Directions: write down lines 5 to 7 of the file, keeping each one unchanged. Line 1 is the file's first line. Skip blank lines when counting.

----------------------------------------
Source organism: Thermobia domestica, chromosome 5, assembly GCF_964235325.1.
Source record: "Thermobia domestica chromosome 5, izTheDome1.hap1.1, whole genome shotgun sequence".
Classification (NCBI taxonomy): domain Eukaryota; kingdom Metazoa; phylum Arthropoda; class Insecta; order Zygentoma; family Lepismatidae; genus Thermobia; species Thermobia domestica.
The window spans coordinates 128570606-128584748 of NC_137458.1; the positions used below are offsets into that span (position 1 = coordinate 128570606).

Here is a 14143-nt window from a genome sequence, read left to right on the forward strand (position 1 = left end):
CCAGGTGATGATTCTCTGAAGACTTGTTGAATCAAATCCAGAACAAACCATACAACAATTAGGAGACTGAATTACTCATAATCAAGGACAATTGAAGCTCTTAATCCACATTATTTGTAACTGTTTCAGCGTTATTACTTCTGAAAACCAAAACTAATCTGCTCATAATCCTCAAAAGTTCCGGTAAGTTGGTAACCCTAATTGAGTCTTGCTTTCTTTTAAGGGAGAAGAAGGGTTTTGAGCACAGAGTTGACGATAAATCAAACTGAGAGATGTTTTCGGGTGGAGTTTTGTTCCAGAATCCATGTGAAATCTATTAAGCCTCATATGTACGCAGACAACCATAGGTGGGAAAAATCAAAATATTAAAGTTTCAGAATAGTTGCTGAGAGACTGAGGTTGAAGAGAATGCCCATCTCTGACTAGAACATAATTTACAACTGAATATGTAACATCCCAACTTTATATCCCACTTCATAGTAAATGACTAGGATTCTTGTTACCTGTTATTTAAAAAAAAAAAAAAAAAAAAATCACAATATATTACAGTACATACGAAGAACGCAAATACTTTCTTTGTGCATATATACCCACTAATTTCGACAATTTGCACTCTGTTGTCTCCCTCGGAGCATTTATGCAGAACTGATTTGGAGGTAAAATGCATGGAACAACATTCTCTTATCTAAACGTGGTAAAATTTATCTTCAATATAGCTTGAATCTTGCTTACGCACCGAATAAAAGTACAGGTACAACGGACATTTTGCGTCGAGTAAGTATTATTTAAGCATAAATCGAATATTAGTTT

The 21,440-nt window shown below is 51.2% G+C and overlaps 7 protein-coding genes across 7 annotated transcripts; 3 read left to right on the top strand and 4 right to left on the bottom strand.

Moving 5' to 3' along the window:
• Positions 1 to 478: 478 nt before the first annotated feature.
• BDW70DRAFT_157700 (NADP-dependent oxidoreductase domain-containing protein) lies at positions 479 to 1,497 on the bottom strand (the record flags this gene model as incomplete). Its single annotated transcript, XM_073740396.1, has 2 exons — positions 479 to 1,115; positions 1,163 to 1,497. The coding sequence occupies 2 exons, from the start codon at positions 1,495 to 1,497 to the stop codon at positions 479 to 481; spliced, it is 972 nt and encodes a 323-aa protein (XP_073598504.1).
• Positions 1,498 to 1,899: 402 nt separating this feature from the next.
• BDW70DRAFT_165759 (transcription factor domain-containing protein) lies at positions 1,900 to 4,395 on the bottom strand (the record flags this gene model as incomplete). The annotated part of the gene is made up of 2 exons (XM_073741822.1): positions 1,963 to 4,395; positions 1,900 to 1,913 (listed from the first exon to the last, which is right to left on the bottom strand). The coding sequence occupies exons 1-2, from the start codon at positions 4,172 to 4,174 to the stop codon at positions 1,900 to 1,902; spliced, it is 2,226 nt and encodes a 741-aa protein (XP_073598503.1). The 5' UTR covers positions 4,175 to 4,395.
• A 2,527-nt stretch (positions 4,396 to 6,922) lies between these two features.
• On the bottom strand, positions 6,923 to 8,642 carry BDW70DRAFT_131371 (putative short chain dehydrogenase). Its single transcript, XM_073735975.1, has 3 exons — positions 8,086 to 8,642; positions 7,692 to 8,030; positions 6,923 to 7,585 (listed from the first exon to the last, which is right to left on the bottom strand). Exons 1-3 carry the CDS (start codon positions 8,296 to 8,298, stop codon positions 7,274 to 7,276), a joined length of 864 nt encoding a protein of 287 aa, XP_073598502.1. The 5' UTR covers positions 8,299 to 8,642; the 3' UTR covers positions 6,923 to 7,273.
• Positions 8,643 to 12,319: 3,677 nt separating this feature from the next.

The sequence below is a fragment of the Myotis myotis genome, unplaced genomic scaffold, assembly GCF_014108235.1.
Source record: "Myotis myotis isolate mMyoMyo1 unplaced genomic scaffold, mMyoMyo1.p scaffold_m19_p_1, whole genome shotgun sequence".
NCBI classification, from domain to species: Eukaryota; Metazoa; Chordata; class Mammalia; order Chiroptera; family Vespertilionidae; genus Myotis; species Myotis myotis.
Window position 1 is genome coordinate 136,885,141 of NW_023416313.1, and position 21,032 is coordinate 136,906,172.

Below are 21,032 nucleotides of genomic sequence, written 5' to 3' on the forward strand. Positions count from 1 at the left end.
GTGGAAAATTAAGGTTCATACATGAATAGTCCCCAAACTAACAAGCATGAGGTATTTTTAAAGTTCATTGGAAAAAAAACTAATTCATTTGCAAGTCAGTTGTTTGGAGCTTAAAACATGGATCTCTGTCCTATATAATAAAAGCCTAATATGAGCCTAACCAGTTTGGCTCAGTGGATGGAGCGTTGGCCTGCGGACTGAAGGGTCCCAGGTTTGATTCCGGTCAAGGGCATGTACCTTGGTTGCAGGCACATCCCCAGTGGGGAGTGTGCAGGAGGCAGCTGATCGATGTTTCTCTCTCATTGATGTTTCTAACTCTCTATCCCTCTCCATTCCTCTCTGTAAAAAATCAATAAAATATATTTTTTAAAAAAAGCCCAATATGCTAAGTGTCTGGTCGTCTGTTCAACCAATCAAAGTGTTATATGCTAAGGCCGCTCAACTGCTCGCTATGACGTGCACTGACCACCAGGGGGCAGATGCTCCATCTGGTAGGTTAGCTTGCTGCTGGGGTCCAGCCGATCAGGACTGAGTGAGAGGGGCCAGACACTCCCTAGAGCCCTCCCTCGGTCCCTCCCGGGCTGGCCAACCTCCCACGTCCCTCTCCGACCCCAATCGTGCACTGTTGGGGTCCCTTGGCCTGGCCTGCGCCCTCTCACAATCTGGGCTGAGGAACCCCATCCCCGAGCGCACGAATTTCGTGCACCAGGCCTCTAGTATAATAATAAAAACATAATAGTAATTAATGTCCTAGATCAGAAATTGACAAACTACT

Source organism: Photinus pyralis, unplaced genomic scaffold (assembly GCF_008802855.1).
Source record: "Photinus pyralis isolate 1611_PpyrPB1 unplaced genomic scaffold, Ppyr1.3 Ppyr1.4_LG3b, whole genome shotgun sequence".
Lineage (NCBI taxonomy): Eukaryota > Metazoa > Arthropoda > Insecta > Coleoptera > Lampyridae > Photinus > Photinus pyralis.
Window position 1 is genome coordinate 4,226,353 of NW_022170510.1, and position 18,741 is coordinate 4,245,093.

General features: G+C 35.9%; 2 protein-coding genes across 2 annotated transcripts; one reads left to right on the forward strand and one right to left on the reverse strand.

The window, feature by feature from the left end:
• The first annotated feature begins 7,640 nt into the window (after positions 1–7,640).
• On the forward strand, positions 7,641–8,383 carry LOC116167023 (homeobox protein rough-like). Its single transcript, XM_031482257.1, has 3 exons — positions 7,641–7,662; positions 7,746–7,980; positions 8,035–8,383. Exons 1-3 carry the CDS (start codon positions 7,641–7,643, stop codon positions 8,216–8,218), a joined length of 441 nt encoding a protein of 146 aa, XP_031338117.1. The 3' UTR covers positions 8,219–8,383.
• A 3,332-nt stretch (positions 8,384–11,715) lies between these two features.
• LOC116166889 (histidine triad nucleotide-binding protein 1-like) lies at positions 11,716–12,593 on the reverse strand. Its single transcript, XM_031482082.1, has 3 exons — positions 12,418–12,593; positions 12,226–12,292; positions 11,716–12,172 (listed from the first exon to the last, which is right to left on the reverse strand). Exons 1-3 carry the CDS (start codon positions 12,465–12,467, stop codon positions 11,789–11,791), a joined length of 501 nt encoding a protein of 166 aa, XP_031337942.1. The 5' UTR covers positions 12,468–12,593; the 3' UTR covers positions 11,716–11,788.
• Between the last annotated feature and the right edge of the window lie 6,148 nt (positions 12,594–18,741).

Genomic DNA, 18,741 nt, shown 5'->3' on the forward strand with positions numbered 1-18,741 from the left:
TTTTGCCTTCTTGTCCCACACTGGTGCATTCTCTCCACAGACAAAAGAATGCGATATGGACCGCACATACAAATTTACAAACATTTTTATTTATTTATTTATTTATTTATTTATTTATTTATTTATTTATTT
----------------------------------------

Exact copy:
Here is a 14143-nt window from a genome sequence, read left to right on the forward strand (position 1 = left end):
CCAGGTGATGATTCTCTGAAGACTTGTTGAATCAAATCCAGAACAAACCATACAACAATTAGGAGACTGAATTACTCATAATCAAGGACAATTGAAGCTCTTAATCCACATTATTTGTAACTGTTTCAGCGTTATTACTTCTGAAAACCAAAACTAATCTGCTCATAATCCTCAAAAGTTCCGGTAAGTTGGTAACCCTAATTGAGTCTTGCTTTCTTTTAAGGGAGAAGAAGGGTTTTGAGCACAGAGTTGACGATAAATCAAACTGAGAGATGTTTTCGGGTGGAGTTTTGTTCCAGAATCCATGTGAAATCTATTAAGCCTCATATGTACGCAGACAACCATAGGTGGGAAAAATCAAAATATTAAAGTTTCAGAATAGTTGCTGAGAGACTGAGGTTGAAGAGAATGCCCATCTCTGACTAGAACATAATTTACAACTGAATATGTAACATCCCAACTTTATATCCCACTTCATAGTAAATGACTAGGATTCTTGTTACCTGTTATTTAAAAAAAAAAAAAAAAAAAAATCACAATATATTACAGTACATACGAAGAACGCAAATACTTTCTTTGTGCATATATACCCACTAATTTCGACAATTTGCACTCTGTTGTCTCCCTCGGAGCATTTATGCAGAACTGATTTGGAGGTAAAATGCATGGAACAACATTCTCTTATCTAAACGTGGTAAAATTTATCTTCAATATAGCTTGAATCTTGCTTACGCACCGAATAAAAGTACAGGTACAACGGACATTTTGCGTCGAGTAAGTATTATTTAAGCATAAATCGAATATTAGTTT

The 21,440-nt window shown below is 51.2% G+C and overlaps 7 protein-coding genes across 7 annotated transcripts; 3 read left to right on the top strand and 4 right to left on the bottom strand.